The answers to your money questions may limit your choices. The highest number of well-paying teaching jobs are in Asia.

Next, try to narrow down your geographic preferences to a few countries or regions. Do you hope to tie your experience to career objectives? How does this affect the money issue?

About a year before you would like to begin teaching abroad, think about getting TEFL experience or a certificate. You will be glad you did the first time you face a class thousands of miles from home. Opportunities are available as a literacy volunteer or through local ESL programs for international students or refugees offered by colleges, schools, and religious organizations almost everywhere.

Finding a Job

There are several strategies for finding an overseas teaching position. One is applying through a U.S.-based organization. These usually arrange placement and provide for logistical matters, such as housing and a work permit.

The second strategy is to write directly to overseas schools. Chances of success are limited without going to that country for an interview.

The third strategy is to go to the country where you want to work and apply in person. The major downside to this is cost: airfare, housing (possibly paying several months’ rent up front), and the need to travel to a third country to get a work permit once you land a job. The total up-front investment required by this last approach could easily be $2,000-$3,000 or more—something to keep in mind when evaluating program fees.

We generally recommend applying through U.S.-based organizations rather than seeking a job on-site because of the uncertainty and expense of the latter two strategies.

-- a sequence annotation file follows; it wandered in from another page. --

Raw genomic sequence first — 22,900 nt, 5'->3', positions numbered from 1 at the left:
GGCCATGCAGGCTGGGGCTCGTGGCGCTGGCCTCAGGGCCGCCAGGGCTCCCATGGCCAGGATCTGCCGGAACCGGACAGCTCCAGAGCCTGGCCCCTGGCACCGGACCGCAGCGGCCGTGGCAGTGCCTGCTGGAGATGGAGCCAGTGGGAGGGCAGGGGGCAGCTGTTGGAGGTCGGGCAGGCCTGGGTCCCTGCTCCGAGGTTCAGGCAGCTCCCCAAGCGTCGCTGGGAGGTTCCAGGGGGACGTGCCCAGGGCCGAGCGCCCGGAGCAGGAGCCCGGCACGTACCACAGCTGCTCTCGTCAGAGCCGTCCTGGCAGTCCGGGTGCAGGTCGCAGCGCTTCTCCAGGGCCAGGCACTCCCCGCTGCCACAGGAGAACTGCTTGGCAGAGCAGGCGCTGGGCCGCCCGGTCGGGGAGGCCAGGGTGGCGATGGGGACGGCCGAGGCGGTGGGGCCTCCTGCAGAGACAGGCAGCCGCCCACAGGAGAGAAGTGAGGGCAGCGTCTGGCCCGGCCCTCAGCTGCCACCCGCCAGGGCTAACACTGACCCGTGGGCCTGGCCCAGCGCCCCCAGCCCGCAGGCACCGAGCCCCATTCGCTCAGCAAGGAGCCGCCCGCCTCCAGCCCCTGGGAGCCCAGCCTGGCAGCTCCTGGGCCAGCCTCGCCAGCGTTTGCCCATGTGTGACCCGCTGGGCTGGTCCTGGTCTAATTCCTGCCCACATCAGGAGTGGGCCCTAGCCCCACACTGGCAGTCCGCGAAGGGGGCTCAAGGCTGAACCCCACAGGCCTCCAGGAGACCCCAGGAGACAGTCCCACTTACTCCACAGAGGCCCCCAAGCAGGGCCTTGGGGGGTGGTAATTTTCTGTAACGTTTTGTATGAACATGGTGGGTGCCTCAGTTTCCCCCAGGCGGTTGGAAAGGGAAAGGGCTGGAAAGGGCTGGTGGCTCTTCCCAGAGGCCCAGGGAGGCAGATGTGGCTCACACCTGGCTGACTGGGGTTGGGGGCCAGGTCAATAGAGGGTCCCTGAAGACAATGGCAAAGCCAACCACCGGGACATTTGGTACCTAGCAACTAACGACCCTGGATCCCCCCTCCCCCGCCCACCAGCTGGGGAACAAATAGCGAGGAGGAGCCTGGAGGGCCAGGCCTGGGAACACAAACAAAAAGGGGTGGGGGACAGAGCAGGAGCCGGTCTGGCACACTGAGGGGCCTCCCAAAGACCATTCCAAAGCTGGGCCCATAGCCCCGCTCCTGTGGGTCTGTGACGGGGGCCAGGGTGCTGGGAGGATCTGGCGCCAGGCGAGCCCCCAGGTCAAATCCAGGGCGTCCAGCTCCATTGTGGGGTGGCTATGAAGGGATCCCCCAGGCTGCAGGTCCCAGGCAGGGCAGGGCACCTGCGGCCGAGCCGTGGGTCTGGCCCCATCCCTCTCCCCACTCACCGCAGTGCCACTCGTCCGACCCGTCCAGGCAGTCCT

Most U.S.-based teaching placement organizations are small nonprofits, some staffed by volunteers. All (except for private language schools) view their primary mission as cultural exchange, not as overseas jobs.

Choosing a Job Placement Program

Programs vary widely in the fees, services, and assistance they offer. When choosing a program, inquire about: fees, salary, job placement, work permit, health insurance, housing, teacher training and materials, whether there is an orientation, and level of on-site support. It is better to be clear about these basics before you apply than to turn up and find you do not have a legal work permit.

  • Fees. What exactly do they include?
  • Placement. Find out who you will be teaching (elementary, high school, university students, or adults?) and where (a state school, private school, or for-profit language institute?).
  • Salary. How much and how often will you be paid? Compare your salary with the local cost of living.
  • Health insurance may not be provided by program fees, or you may be covered by socialized medicine available only in-country. Consider special comprehensive coverage for educators.